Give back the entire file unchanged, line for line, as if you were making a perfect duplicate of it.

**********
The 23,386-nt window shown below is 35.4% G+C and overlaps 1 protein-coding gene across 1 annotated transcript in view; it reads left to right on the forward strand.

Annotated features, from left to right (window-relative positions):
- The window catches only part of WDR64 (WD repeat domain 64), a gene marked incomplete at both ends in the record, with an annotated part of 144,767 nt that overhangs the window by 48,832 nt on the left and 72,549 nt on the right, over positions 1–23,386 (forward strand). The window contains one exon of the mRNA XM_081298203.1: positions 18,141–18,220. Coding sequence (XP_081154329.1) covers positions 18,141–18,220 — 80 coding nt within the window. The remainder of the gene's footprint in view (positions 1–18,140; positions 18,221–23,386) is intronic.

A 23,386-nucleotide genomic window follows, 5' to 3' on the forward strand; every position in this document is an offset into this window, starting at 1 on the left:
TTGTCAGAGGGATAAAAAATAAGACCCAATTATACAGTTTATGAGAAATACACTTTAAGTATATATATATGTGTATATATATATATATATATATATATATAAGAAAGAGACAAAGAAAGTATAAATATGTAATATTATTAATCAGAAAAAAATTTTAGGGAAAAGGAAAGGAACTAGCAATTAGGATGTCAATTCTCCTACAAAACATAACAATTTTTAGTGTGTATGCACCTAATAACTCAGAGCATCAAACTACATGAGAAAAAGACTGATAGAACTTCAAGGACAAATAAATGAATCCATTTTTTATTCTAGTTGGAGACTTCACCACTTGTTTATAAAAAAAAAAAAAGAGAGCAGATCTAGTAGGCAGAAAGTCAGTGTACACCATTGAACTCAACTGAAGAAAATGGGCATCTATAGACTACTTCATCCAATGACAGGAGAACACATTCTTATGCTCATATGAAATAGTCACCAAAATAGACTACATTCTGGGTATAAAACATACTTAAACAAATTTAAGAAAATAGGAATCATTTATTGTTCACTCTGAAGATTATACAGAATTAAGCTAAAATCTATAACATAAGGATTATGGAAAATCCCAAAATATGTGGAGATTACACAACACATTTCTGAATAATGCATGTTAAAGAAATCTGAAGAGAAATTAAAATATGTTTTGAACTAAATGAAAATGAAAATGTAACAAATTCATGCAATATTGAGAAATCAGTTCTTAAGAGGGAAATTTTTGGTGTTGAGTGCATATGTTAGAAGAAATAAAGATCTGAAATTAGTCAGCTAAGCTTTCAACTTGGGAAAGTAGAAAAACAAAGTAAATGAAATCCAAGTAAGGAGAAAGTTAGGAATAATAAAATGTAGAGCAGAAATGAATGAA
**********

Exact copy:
The 23,386-nt window shown below is 35.4% G+C and overlaps 1 protein-coding gene across 1 annotated transcript in view; it reads left to right on the forward strand.

Annotated features, from left to right (window-relative positions):
- The window catches only part of WDR64 (WD repeat domain 64), a gene marked incomplete at both ends in the record, with an annotated part of 144,767 nt that overhangs the window by 48,832 nt on the left and 72,549 nt on the right, over positions 1–23,386 (forward strand). The window contains one exon of the mRNA XM_081298203.1: positions 18,141–18,220. Coding sequence (XP_081154329.1) covers positions 18,141–18,220 — 80 coding nt within the window. The remainder of the gene's footprint in view (positions 1–18,140; positions 18,221–23,386) is intronic.

A 23,386-nucleotide genomic window follows, 5' to 3' on the forward strand; every position in this document is an offset into this window, starting at 1 on the left:
TTGTCAGAGGGATAAAAAATAAGACCCAATTATACAGTTTATGAGAAATACACTTTAAGTATATATATATGTGTATATATATATATATATATATATATATAAGAAAGAGACAAAGAAAGTATAAATATGTAATATTATTAATCAGAAAAAAATTTTAGGGAAAAGGAAAGGAACTAGCAATTAGGATGTCAATTCTCCTACAAAACATAACAATTTTTAGTGTGTATGCACCTAATAACTCAGAGCATCAAACTACATGAGAAAAAGACTGATAGAACTTCAAGGACAAATAAATGAATCCATTTTTTATTCTAGTTGGAGACTTCACCACTTGTTTATAAAAAAAAAAAAAGAGAGCAGATCTAGTAGGCAGAAAGTCAGTGTACACCATTGAACTCAACTGAAGAAAATGGGCATCTATAGACTACTTCATCCAATGACAGGAGAACACATTCTTATGCTCATATGAAATAGTCACCAAAATAGACTACATTCTGGGTATAAAACATACTTAAACAAATTTAAGAAAATAGGAATCATTTATTGTTCACTCTGAAGATTATACAGAATTAAGCTAAAATCTATAACATAAGGATTATGGAAAATCCCAAAATATGTGGAGATTACACAACACATTTCTGAATAATGCATGTTAAAGAAATCTGAAGAGAAATTAAAATATGTTTTGAACTAAATGAAAATGAAAATGTAACAAATTCATGCAATATTGAGAAATCAGTTCTTAAGAGGGAAATTTTTGGTGTTGAGTGCATATGTTAGAAGAAATAAAGATCTGAAATTAGTCAGCTAAGCTTTCAACTTGGGAAAGTAGAAAAACAAAGTAAATGAAATCCAAGTAAGGAGAAAGTTAGGAATAATAAAATGTAGAGCAGAAATGAATGAA